There’s another macro trade of 2024 besides the soft landing: The curve steepener


Last Updated: Dec. 18, 2023 at 4:12 p.m. ET

First Published: Dec. 18, 2023 at 3:34 p.m. ET

Strategists at BMO Capital Markets in New York are identifying what they describe as the macro trade of 2024: It’s the curve steepener, or the scenario in which long-term Treasury yields begin to trade above their shorter-term counterparts. At the moment, both the benchmark 10-year rate BX:TMUBMUSD10Y and 30-year yield BX:TMUBMUSD30Y are below rates on everything from the 1-month bill BX:TMUBMUSD01M through the 3-year note BX:TMUBMUSD03Y. But expectations that the Federal Reserve will begin cutting rates in 2024 could alter that dynamic by sending shorter-term rates plummeting and steepening the Treasury curve. The…

Strategists at BMO Capital Markets in New York are identifying what they describe as the macro trade of 2024: It’s the curve steepener, or the scenario in which long-term Treasury yields begin to trade above their shorter-term counterparts.

At the moment, both the benchmark 10-year rate
BX:TMUBMUSD10Y
and 30-year yield
BX:TMUBMUSD30Y
are below rates on everything from the 1-month bill
BX:TMUBMUSD01M
through the 3-year note
BX:TMUBMUSD03Y.
But expectations that the Federal Reserve will begin cutting rates in 2024 could alter that dynamic by sending shorter-term rates plummeting and steepening the Treasury curve.

The curve steepener has been a favorite of traders for years, and it went global in 2020 despite all the uncertainties unleashed by the COVID-19 pandemic. Around October of this year, some investors started to back away from the trade just as the 10-year yield was heading toward a 16-year high of 5%. Now, following Fed Chair Jerome Powell’s surprisingly dovish turn last Wednesday, the trade appears to be coming back into favor.

The type of curve-steepener trade that’s likely to prevail in 2024 is what’s known as a bull steepener, according to BMO Capital Markets strategists Ian Lyngen and Ben Jeffery. A bull steepener is a scenario in which short-term yields fall faster than long-term rates do, and could be fueled by continued expectations for the Fed to make between three and seven rate cuts of a quarter-point each in 2024.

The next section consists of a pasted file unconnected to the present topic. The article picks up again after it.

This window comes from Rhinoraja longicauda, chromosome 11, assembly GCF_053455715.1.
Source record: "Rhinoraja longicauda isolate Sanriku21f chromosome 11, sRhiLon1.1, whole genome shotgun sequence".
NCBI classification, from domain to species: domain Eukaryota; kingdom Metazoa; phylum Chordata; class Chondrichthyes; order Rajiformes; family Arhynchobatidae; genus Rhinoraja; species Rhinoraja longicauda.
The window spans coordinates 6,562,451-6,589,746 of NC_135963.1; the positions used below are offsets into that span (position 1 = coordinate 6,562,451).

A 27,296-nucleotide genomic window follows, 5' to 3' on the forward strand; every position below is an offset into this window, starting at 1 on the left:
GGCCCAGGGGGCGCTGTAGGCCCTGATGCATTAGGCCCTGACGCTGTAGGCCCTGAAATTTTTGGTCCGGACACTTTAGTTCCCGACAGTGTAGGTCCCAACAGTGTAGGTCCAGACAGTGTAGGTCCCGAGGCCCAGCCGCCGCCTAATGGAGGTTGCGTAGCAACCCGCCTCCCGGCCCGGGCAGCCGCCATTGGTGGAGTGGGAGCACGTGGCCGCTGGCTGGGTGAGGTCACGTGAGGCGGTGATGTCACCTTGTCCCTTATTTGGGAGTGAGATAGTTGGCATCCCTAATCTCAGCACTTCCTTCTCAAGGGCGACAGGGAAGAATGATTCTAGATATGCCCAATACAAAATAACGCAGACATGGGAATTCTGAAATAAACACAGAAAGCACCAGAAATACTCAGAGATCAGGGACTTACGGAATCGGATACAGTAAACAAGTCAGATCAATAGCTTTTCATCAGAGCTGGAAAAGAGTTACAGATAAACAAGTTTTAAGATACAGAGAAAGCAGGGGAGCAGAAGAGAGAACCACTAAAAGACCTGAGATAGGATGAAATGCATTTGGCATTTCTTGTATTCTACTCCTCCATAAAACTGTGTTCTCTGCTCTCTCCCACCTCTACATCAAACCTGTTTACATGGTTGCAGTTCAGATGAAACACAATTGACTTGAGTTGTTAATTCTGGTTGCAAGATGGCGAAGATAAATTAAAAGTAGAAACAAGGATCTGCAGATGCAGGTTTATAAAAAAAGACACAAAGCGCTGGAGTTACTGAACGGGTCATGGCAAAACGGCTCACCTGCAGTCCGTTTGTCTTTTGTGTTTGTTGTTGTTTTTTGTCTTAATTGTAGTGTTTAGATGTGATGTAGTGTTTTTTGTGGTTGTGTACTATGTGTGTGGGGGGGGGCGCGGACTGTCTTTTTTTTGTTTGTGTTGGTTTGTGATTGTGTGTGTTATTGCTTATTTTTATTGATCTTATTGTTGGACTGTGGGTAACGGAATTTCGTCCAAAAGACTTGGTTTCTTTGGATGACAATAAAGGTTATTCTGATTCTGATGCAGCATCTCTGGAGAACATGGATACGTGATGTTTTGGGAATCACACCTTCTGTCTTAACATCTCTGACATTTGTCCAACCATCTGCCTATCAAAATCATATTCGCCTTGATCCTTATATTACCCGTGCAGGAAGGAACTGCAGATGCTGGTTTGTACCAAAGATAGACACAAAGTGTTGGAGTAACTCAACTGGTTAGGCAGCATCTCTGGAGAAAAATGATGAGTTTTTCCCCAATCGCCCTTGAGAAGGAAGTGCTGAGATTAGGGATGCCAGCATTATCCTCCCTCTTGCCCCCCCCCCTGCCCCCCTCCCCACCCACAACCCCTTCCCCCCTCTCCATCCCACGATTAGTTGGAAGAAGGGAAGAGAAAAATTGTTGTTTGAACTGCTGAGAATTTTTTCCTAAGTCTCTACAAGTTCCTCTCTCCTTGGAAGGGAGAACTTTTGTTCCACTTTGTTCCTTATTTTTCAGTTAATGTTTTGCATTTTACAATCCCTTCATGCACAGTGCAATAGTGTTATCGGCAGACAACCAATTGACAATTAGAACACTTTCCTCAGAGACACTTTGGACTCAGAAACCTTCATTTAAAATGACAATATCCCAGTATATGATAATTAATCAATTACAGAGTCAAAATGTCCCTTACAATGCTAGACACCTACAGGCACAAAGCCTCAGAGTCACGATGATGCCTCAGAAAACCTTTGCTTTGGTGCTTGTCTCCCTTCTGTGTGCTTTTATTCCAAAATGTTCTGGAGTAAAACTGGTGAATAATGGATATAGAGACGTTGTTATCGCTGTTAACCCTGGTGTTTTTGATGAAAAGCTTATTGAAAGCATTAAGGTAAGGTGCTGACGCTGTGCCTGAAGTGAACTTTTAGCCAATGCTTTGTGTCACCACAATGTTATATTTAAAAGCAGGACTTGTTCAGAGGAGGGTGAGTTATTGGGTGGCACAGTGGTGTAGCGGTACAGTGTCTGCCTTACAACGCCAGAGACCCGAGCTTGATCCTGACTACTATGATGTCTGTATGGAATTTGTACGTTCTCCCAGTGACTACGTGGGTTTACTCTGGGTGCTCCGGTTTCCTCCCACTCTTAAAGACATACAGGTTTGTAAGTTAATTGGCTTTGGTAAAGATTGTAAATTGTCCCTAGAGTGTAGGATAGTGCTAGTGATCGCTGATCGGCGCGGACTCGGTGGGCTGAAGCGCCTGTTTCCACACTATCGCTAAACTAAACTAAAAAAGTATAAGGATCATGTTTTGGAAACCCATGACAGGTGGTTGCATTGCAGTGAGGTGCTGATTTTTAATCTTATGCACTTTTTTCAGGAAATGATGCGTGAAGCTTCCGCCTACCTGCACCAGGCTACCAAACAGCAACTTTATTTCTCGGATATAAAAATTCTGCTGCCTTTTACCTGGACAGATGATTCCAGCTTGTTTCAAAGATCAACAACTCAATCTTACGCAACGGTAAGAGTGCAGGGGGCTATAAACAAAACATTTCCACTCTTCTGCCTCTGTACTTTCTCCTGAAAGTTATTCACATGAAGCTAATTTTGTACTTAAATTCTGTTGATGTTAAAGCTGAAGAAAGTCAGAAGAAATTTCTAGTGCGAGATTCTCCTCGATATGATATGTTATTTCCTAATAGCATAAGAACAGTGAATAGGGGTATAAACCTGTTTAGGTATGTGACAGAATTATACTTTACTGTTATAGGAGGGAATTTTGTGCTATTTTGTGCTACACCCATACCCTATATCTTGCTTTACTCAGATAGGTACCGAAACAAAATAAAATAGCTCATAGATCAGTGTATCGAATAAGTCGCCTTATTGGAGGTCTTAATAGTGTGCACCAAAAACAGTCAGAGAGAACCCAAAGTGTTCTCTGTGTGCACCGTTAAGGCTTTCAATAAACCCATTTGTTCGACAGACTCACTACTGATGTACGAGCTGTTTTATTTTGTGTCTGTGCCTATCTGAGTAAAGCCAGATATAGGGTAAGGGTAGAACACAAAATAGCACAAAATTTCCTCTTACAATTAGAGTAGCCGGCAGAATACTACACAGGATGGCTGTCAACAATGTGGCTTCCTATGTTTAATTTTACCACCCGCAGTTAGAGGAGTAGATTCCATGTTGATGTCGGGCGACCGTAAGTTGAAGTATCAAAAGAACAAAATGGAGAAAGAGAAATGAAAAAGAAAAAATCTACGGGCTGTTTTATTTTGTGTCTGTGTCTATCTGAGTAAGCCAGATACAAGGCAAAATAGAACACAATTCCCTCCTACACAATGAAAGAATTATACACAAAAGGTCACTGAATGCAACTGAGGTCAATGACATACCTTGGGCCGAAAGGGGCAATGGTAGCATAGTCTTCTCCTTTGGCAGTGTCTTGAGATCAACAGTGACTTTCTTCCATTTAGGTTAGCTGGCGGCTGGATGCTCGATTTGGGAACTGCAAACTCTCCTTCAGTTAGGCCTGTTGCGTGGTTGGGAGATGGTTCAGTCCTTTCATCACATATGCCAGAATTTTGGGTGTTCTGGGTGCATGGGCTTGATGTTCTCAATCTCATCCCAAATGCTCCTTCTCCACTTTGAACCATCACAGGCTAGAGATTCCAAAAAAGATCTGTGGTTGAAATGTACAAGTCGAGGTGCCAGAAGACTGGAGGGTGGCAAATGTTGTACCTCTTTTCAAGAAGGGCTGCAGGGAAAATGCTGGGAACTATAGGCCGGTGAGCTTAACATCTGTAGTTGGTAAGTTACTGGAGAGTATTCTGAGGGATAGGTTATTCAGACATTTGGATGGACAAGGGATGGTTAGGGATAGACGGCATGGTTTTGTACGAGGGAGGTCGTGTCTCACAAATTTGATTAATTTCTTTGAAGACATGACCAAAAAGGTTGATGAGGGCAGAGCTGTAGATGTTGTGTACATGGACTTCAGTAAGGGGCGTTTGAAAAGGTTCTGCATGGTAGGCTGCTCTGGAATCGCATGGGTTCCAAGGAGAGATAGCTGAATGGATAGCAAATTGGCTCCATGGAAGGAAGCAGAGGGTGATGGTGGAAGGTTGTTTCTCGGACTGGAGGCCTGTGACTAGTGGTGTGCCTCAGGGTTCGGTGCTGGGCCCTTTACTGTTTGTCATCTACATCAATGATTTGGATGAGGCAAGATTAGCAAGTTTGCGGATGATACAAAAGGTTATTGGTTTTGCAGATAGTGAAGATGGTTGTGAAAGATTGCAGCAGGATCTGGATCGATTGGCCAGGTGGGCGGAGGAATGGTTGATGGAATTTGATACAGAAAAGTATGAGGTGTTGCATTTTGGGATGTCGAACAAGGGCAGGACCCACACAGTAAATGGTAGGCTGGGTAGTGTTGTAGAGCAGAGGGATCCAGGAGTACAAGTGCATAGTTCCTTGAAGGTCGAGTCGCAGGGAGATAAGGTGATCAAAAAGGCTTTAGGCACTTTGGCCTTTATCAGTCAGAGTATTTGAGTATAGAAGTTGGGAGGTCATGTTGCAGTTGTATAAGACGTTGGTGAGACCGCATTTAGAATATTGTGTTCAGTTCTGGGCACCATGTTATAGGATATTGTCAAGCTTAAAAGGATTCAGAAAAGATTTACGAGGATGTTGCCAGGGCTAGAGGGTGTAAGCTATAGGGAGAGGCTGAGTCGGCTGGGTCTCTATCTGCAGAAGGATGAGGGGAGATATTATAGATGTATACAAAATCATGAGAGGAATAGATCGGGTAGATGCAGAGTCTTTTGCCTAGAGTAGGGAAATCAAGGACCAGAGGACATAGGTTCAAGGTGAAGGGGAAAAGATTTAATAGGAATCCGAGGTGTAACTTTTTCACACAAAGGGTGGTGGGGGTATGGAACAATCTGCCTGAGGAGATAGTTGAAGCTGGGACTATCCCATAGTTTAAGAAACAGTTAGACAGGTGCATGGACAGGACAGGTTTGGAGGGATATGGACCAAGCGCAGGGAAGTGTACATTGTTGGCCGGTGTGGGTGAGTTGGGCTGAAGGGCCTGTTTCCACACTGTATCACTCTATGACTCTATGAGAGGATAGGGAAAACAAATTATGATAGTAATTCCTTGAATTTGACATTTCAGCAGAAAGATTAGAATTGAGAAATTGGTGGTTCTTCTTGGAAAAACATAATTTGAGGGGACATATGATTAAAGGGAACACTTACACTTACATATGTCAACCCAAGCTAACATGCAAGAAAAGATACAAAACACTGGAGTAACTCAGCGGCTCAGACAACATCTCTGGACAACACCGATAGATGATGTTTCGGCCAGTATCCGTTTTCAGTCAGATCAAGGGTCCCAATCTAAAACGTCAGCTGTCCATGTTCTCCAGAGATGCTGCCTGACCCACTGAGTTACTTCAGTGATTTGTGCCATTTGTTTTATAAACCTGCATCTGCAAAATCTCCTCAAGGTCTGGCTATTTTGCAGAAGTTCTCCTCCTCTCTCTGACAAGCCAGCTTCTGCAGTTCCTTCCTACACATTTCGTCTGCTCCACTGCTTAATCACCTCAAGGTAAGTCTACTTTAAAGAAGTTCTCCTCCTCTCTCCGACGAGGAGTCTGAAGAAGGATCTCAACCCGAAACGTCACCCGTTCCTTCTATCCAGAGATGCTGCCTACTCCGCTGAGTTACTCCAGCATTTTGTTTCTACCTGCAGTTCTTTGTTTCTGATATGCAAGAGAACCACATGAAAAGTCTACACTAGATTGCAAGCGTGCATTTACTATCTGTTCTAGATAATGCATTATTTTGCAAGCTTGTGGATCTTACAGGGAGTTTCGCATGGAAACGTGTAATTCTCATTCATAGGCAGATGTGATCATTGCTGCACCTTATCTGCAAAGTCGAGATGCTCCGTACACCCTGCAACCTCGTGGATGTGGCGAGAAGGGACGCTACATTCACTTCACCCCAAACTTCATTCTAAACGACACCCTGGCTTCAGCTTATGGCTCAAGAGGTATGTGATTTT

“In the year ahead, investors across financial markets will be focused on timing the Fed’s first rate cut as Powell begins the process of gradually returning policy rates to neutral. Curve steepening will once again be the macro trade of the year; only instead of the bear steepening seen in 2023, a cyclical bull steepener will be on offer,” Lyngen and Jeffery wrote in a note on Monday.

Selecting the entry point and timing for the move “represents the most significant challenge for the trade and given the Fed’s higher-for-longer rhetoric, the eventual steepening will likely occur mid-year as opposed to the timing implied by the market’s eagerness to price in rate cuts in the first quarter,” the strategists said.

“We expect that when the Fed eventually reduces the target range, it will occur later than investors anticipate, and the first cut will be of the ‘fine tuning’ quarter-point variety,” they said, referring to the fed-funds rate target, which currently sits between 5.25% and 5.5%.

A steeper Treasury curve is generally associated with greater economic optimism by the market for the years ahead and would fit into the thinking behind Wall Street’s most crowded trade — next year’s soft landing. Already, one closely followed part of the bond market, known as the 5s30s spread, has been above zero for almost three straight months. However, more than 40 other parts of the Treasury curve remain inverted, with the spread, or differences, between shorter- and relatively longer-term rates trading negative.

On Monday, 10- and 30-year Treasury yields finished the New York session close to 3.96% and 4.07% respectively. That’s below the policy-sensitive 2-year rate, which ended at almost 4.46%. All three major stock indexes
DJIA
SPX
COMP
closed higher on the day.



This article was originally published by a www.marketwatch.com . Read the Original article here. .